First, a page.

Asean renewable energy sector gets boost from China’s solar projects, faces hurdle of fossil fuels reliance
“The result is that China has a dramatically larger capacity to export solar modules as 2024 and 2025 unfold, and the resulting global oversupply is pushing [solar] module prices down dramatically,” said Tim Buckley, Sydney-based director of Climate Energy Finance.
China’s export prices of modules have halved, and their efficiencies have improved dramatically because of investments in research and development, he said.
“There is sort of a buyer’s market which is being created, characterised by an oversupply of modules [because of China]. So this now makes it easier for the other Asian countries to look at solar as a viable option to expand their respective power systems,” said Aditya Lolla, the Asia Programme Director of energy think tank Ember.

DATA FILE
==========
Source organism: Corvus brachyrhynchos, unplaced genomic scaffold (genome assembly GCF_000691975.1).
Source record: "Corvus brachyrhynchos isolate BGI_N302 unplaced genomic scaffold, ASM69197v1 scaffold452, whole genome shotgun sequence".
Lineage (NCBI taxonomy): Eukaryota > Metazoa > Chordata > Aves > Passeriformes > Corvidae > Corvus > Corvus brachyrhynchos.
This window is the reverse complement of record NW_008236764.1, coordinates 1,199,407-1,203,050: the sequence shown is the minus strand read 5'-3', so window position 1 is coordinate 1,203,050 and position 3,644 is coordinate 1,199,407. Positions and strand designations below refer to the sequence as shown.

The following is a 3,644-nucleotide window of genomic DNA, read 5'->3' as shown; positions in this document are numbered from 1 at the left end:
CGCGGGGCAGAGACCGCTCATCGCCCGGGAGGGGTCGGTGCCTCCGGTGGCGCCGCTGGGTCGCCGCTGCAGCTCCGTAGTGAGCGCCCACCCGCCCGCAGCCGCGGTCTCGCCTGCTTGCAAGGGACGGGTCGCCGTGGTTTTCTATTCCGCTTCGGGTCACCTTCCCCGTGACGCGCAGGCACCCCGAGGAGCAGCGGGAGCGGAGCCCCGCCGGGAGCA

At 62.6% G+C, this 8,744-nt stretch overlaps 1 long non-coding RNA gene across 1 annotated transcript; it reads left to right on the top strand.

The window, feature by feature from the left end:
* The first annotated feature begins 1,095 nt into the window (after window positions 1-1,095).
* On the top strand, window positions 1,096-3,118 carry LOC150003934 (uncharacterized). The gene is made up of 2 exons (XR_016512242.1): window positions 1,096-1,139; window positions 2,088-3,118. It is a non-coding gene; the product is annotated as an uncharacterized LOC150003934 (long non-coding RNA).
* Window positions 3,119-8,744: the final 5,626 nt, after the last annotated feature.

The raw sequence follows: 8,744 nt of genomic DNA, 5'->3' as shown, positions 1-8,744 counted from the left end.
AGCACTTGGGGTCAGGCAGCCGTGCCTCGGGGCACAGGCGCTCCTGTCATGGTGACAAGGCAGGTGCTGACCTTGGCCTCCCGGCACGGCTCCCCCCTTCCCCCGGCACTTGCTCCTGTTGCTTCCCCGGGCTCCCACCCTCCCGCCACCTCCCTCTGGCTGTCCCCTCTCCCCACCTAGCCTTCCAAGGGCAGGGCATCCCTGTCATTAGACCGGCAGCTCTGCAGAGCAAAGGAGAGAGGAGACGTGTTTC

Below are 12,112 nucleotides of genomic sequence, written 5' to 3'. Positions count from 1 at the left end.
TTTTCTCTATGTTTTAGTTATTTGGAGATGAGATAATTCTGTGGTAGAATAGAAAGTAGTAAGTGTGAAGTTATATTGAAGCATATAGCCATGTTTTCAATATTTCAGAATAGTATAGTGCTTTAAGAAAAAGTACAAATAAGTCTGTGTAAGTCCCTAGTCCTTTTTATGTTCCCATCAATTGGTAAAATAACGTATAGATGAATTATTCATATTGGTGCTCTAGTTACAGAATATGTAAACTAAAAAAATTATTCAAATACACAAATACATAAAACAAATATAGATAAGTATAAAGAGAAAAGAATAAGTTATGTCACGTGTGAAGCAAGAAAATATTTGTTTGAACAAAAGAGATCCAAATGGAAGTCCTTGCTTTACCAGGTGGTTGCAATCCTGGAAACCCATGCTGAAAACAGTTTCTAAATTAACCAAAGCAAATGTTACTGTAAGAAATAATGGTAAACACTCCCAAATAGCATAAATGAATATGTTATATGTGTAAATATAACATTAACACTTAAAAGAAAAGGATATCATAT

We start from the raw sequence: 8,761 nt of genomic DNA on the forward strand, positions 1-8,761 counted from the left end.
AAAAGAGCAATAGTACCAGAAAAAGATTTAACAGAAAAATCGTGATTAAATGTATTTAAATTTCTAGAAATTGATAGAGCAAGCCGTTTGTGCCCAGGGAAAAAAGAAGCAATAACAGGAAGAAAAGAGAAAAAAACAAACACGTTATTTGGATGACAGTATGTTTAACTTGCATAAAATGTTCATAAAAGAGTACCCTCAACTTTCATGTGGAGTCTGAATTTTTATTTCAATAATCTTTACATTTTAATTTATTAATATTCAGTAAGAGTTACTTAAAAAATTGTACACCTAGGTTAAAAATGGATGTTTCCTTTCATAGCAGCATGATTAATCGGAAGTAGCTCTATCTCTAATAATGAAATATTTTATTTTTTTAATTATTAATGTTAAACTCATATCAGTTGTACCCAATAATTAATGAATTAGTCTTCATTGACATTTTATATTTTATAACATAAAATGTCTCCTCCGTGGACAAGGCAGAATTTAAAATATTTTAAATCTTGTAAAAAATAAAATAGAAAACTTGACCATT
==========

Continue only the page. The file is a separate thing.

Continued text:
But the challenges for other Asian countries are “very different” to China’s because of a lack of access to finance and mature markets for renewables, as well as inadequate grid infrastructure and battery storage systems, he added.
China has been developing and financing solar power projects in other Asian countries, especially in Southeast Asia.
As China invests more in overseas renewable projects, its supply of parts has helped companies in the region to build their capacities.
China’s financing in this area in the Asia-Pacific has mostly been on a short-term basis as opposed to a more longer-term financing, said Mike Lim, partner at TRIREC, a Singapore-based venture capital firm involved in decarbonisation.
The regulatory environment in many Asian markets – where local investors have certain advantages or entitlements – also poses hurdles, he said. There is a lack of clear and consistent policy and incentives for renewable energy in the region, he added.
Many of these nations’